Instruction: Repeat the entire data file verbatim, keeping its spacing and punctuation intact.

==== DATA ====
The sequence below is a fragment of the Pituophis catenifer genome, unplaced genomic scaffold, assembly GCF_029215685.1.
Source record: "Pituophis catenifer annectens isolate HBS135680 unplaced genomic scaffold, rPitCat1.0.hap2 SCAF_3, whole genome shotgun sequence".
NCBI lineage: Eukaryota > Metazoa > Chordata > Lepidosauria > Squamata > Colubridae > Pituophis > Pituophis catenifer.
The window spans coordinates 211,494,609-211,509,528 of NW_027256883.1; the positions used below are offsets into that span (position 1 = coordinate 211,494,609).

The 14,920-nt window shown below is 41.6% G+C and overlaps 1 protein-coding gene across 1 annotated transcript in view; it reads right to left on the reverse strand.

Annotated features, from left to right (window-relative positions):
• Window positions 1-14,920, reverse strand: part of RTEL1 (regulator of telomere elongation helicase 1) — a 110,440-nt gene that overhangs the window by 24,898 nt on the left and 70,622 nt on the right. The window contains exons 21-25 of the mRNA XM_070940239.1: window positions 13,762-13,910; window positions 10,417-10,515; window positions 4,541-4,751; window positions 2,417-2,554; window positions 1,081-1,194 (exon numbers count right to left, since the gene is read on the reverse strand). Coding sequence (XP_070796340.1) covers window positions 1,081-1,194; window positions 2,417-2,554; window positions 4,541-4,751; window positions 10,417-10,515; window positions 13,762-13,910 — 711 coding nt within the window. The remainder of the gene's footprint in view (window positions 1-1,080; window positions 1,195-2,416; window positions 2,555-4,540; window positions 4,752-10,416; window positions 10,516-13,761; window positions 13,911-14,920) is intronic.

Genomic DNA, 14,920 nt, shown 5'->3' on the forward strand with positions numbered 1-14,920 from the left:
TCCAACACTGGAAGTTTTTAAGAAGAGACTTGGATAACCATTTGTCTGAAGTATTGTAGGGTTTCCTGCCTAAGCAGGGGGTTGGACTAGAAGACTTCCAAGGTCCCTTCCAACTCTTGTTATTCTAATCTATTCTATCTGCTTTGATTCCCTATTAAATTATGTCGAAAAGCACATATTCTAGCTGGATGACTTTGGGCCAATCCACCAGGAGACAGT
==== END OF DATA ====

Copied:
The sequence below is a fragment of the Pituophis catenifer genome, unplaced genomic scaffold, assembly GCF_029215685.1.
Source record: "Pituophis catenifer annectens isolate HBS135680 unplaced genomic scaffold, rPitCat1.0.hap2 SCAF_3, whole genome shotgun sequence".
NCBI lineage: Eukaryota > Metazoa > Chordata > Lepidosauria > Squamata > Colubridae > Pituophis > Pituophis catenifer.
The window spans coordinates 211,494,609-211,509,528 of NW_027256883.1; the positions used below are offsets into that span (position 1 = coordinate 211,494,609).

The 14,920-nt window shown below is 41.6% G+C and overlaps 1 protein-coding gene across 1 annotated transcript in view; it reads right to left on the reverse strand.

Annotated features, from left to right (window-relative positions):
• Window positions 1-14,920, reverse strand: part of RTEL1 (regulator of telomere elongation helicase 1) — a 110,440-nt gene that overhangs the window by 24,898 nt on the left and 70,622 nt on the right. The window contains exons 21-25 of the mRNA XM_070940239.1: window positions 13,762-13,910; window positions 10,417-10,515; window positions 4,541-4,751; window positions 2,417-2,554; window positions 1,081-1,194 (exon numbers count right to left, since the gene is read on the reverse strand). Coding sequence (XP_070796340.1) covers window positions 1,081-1,194; window positions 2,417-2,554; window positions 4,541-4,751; window positions 10,417-10,515; window positions 13,762-13,910 — 711 coding nt within the window. The remainder of the gene's footprint in view (window positions 1-1,080; window positions 1,195-2,416; window positions 2,555-4,540; window positions 4,752-10,416; window positions 10,516-13,761; window positions 13,911-14,920) is intronic.

Genomic DNA, 14,920 nt, shown 5'->3' on the forward strand with positions numbered 1-14,920 from the left:
TCCAACACTGGAAGTTTTTAAGAAGAGACTTGGATAACCATTTGTCTGAAGTATTGTAGGGTTTCCTGCCTAAGCAGGGGGTTGGACTAGAAGACTTCCAAGGTCCCTTCCAACTCTTGTTATTCTAATCTATTCTATCTGCTTTGATTCCCTATTAAATTATGTCGAAAAGCACATATTCTAGCTGGATGACTTTGGGCCAATCCACCAGGAGACAGT